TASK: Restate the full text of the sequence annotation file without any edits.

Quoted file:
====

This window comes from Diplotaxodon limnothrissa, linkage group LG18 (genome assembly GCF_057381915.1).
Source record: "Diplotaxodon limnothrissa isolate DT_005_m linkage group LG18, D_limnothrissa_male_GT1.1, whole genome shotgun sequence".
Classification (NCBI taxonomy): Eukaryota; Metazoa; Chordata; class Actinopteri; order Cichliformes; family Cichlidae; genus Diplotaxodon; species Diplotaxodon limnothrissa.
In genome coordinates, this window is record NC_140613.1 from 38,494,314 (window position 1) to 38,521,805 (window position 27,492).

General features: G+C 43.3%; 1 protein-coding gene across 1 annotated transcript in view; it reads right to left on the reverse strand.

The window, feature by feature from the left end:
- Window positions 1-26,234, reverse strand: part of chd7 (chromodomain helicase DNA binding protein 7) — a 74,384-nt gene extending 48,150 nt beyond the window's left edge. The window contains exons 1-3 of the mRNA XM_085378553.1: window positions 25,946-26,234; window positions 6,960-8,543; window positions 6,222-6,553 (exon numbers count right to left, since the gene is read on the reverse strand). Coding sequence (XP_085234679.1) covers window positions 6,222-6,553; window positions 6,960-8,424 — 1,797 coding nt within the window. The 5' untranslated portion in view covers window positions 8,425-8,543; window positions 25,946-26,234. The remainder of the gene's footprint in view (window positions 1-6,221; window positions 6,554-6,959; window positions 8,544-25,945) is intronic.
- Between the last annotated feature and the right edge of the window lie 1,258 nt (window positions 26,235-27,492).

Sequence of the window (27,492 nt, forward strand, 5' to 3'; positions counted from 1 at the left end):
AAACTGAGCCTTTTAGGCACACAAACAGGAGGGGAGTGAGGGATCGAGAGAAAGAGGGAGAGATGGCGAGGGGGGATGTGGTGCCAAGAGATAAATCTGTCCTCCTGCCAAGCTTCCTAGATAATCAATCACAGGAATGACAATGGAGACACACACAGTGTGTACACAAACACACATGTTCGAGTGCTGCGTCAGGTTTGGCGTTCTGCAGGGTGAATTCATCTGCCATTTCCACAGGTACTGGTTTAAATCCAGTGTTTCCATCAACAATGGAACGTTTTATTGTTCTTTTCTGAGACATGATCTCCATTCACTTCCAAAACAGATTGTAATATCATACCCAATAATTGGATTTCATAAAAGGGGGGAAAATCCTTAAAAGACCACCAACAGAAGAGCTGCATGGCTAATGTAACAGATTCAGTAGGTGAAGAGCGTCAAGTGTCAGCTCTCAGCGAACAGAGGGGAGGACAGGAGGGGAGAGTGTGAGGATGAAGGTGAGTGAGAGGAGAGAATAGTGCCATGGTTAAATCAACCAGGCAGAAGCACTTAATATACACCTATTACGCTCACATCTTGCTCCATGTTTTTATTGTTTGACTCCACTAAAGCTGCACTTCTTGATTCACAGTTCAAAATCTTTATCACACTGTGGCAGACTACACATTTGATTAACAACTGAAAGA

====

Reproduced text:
This window comes from Diplotaxodon limnothrissa, linkage group LG18 (genome assembly GCF_057381915.1).
Source record: "Diplotaxodon limnothrissa isolate DT_005_m linkage group LG18, D_limnothrissa_male_GT1.1, whole genome shotgun sequence".
Classification (NCBI taxonomy): Eukaryota; Metazoa; Chordata; class Actinopteri; order Cichliformes; family Cichlidae; genus Diplotaxodon; species Diplotaxodon limnothrissa.
In genome coordinates, this window is record NC_140613.1 from 38,494,314 (window position 1) to 38,521,805 (window position 27,492).

General features: G+C 43.3%; 1 protein-coding gene across 1 annotated transcript in view; it reads right to left on the reverse strand.

The window, feature by feature from the left end:
- Window positions 1-26,234, reverse strand: part of chd7 (chromodomain helicase DNA binding protein 7) — a 74,384-nt gene extending 48,150 nt beyond the window's left edge. The window contains exons 1-3 of the mRNA XM_085378553.1: window positions 25,946-26,234; window positions 6,960-8,543; window positions 6,222-6,553 (exon numbers count right to left, since the gene is read on the reverse strand). Coding sequence (XP_085234679.1) covers window positions 6,222-6,553; window positions 6,960-8,424 — 1,797 coding nt within the window. The 5' untranslated portion in view covers window positions 8,425-8,543; window positions 25,946-26,234. The remainder of the gene's footprint in view (window positions 1-6,221; window positions 6,554-6,959; window positions 8,544-25,945) is intronic.
- Between the last annotated feature and the right edge of the window lie 1,258 nt (window positions 26,235-27,492).

Sequence of the window (27,492 nt, forward strand, 5' to 3'; positions counted from 1 at the left end):
AAACTGAGCCTTTTAGGCACACAAACAGGAGGGGAGTGAGGGATCGAGAGAAAGAGGGAGAGATGGCGAGGGGGGATGTGGTGCCAAGAGATAAATCTGTCCTCCTGCCAAGCTTCCTAGATAATCAATCACAGGAATGACAATGGAGACACACACAGTGTGTACACAAACACACATGTTCGAGTGCTGCGTCAGGTTTGGCGTTCTGCAGGGTGAATTCATCTGCCATTTCCACAGGTACTGGTTTAAATCCAGTGTTTCCATCAACAATGGAACGTTTTATTGTTCTTTTCTGAGACATGATCTCCATTCACTTCCAAAACAGATTGTAATATCATACCCAATAATTGGATTTCATAAAAGGGGGGAAAATCCTTAAAAGACCACCAACAGAAGAGCTGCATGGCTAATGTAACAGATTCAGTAGGTGAAGAGCGTCAAGTGTCAGCTCTCAGCGAACAGAGGGGAGGACAGGAGGGGAGAGTGTGAGGATGAAGGTGAGTGAGAGGAGAGAATAGTGCCATGGTTAAATCAACCAGGCAGAAGCACTTAATATACACCTATTACGCTCACATCTTGCTCCATGTTTTTATTGTTTGACTCCACTAAAGCTGCACTTCTTGATTCACAGTTCAAAATCTTTATCACACTGTGGCAGACTACACATTTGATTAACAACTGAAAGA